The game annoyed the local political class. Jorge del Castillo, President of the Council of Ministers said, “If a soccer game means the summit was a success, that’s excellent, good for them; but the real summit is in the meeting of the presidents, and the ministers.”

But that’s how the Bolivian president spent it. In November last year, during the Ibero-American summit held in Santiago de Chile, Morales preferred to play a friendly game instead of attending a dinner held by the host, Michelle Bachelet. Although former sports legends made up the Chilean team, the President’s group won eight goals to one.

Soccer is fundamental in the life of Evo Morales. It always has been. At 13, he founded a team called Fraternidad [Brotherhood] in his community. He was captain, member, and referee. At 16, he was chosen to be the technical director for the entire canton. He said, “I was like the owner of the team. I had to do the sheep shearing, for the llama wool; my father helped me; he was really a sportsman, we sold the wool to buy balls, uniforms.”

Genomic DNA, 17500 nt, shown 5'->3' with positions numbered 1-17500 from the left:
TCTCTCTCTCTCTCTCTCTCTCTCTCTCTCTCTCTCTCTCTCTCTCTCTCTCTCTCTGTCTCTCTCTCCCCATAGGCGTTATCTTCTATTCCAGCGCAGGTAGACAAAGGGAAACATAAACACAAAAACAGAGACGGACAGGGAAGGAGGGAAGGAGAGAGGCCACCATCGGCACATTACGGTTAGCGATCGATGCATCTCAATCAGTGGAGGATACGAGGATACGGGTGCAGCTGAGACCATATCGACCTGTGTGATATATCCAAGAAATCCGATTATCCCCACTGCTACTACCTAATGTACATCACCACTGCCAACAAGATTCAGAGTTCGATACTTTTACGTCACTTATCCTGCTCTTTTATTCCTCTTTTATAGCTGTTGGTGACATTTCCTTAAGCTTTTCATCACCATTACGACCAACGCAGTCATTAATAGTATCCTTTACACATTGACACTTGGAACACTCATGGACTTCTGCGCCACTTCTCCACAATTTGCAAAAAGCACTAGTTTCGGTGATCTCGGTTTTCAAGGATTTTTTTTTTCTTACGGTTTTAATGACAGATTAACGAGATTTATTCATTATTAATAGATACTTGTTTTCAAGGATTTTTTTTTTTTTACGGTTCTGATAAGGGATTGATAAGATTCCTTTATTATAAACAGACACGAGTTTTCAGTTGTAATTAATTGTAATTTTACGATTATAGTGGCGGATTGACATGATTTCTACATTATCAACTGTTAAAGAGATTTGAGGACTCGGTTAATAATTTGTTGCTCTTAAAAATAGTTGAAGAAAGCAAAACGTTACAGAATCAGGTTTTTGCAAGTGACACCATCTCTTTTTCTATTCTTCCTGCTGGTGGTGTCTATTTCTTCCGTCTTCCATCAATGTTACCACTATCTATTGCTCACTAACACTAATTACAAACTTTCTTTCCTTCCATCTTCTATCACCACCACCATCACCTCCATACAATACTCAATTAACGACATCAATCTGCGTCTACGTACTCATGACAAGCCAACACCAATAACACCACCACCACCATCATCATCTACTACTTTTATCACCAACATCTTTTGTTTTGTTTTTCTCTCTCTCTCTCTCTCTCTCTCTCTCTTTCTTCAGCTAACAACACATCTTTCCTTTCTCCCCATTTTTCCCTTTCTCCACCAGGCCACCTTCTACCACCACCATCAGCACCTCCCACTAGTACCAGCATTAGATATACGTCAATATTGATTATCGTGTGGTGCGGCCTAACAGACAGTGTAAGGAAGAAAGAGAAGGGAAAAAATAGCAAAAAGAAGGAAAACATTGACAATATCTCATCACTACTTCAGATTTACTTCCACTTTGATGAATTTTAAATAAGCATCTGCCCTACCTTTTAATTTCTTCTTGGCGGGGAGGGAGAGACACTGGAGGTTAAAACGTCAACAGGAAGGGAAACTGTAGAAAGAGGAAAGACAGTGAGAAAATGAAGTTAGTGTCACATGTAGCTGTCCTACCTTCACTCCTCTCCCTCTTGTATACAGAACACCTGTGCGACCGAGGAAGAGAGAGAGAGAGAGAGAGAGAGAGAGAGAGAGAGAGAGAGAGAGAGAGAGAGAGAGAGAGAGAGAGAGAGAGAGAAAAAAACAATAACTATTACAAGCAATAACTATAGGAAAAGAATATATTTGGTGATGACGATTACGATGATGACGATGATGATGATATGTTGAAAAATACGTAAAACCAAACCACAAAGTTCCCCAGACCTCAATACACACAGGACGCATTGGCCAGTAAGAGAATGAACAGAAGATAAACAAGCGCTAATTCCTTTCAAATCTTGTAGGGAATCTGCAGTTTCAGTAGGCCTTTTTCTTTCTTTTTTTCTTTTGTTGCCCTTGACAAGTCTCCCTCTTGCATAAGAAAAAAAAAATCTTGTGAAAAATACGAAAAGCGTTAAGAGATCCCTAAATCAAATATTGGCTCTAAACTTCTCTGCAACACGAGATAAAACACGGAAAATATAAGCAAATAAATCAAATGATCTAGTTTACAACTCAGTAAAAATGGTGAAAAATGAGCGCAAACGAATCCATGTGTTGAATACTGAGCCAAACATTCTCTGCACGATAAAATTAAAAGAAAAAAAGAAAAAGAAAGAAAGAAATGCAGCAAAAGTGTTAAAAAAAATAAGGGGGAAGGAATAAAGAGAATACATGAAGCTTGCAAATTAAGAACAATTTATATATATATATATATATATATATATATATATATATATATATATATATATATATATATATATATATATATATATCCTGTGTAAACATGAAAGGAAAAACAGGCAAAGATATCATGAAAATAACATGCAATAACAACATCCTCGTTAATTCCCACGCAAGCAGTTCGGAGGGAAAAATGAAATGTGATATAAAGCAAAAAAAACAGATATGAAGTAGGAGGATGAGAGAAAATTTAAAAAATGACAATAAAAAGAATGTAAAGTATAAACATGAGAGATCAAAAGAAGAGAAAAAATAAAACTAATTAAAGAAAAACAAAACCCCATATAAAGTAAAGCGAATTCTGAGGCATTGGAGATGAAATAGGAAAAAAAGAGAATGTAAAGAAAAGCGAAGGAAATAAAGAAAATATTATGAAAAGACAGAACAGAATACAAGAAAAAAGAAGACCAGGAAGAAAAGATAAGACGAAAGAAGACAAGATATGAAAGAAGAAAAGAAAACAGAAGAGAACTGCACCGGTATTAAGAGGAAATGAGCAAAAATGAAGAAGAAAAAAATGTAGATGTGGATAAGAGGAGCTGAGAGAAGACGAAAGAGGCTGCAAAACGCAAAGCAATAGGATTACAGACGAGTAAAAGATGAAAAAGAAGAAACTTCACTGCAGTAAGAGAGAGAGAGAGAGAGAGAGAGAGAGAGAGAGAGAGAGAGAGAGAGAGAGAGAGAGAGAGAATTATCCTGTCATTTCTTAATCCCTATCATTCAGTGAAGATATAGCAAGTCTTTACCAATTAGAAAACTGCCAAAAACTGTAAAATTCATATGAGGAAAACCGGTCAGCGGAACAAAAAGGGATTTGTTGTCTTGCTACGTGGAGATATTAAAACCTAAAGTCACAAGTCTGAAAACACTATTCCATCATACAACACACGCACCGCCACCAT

In the eighties, drought forced the family to move to el Chapare. The sport was the key that opened the doors of friendship in his new land, the tool to link him with his neighbors. “One day I joined a soccer game with the settlers, and scored. Later everyone wanted me to play with them.”

A photo documents those times. In it, at dusk, with an overcast sky, a young player with a mustache smiles. Look at the uniform. The shirt is sky blue, with a v-shaped neckline; the shorts, black with white stripes on the sides. He’s wearing a wristband on his right arm for the sweat. His right foot is perched on a leather ball.